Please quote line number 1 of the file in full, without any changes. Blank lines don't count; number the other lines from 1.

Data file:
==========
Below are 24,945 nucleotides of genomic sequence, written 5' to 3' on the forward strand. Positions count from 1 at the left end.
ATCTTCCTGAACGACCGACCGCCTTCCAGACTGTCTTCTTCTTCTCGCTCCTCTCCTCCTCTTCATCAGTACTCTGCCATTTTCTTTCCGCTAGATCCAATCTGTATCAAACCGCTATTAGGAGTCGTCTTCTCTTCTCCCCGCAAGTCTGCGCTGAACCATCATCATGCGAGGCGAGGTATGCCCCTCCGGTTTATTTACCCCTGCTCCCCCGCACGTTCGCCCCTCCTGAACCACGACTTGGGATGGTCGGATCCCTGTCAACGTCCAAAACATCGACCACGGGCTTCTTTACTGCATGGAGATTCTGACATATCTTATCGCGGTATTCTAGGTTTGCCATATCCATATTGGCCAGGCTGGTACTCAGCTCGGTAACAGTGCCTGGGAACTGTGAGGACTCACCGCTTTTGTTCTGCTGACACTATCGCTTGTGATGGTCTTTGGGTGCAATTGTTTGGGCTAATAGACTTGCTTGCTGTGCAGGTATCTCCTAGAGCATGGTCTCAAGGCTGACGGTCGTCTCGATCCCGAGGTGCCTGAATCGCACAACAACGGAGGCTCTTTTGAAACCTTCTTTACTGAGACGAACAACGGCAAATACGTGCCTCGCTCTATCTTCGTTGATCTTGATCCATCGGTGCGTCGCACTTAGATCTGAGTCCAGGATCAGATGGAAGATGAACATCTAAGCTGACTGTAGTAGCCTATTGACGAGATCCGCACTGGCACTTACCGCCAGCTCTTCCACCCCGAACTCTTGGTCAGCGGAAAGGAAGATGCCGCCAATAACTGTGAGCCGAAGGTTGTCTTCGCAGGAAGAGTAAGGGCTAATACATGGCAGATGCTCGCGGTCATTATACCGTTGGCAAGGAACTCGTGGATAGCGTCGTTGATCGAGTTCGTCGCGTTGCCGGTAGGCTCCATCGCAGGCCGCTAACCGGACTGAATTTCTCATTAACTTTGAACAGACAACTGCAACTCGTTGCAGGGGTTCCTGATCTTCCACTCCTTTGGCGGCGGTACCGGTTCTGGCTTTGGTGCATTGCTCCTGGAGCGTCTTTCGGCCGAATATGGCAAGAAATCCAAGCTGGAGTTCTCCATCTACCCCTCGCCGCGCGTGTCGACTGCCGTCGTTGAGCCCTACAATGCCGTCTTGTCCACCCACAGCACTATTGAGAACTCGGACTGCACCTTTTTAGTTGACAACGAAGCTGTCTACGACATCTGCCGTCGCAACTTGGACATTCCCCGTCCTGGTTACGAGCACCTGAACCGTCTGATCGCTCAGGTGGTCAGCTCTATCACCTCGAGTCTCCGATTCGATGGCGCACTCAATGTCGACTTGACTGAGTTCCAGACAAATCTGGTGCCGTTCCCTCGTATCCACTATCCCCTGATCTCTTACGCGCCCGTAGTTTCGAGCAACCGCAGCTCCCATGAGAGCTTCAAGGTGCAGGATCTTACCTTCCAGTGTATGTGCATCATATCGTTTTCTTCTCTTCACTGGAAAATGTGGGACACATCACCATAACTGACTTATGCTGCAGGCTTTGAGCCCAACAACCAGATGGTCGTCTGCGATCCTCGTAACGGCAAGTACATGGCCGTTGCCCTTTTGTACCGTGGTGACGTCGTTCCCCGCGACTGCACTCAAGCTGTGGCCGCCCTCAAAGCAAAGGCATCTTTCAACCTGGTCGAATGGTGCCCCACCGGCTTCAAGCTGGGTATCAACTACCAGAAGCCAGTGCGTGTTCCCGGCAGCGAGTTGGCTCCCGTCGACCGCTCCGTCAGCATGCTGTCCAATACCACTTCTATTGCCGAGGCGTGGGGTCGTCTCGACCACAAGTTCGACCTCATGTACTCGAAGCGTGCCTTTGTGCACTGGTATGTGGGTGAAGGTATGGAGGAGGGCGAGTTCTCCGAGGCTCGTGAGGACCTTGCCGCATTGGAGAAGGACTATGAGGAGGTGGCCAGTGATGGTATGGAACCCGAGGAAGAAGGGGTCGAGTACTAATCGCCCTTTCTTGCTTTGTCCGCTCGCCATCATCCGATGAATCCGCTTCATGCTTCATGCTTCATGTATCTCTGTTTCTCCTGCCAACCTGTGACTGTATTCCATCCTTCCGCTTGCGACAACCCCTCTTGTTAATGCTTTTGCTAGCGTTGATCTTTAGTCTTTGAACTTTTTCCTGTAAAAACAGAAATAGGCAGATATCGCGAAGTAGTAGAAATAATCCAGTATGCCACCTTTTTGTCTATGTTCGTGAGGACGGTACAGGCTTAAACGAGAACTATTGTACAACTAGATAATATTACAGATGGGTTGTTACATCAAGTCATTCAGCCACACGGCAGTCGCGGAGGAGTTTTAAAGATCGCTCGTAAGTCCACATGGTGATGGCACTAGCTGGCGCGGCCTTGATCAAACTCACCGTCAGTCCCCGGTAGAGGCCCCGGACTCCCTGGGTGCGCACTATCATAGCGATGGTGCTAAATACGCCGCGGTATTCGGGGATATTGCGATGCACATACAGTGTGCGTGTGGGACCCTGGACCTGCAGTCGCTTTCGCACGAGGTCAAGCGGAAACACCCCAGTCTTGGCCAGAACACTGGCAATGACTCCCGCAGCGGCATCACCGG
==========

Below are 24,945 nucleotides of genomic sequence, written 5' to 3' on the forward strand. Positions count from 1 at the left end.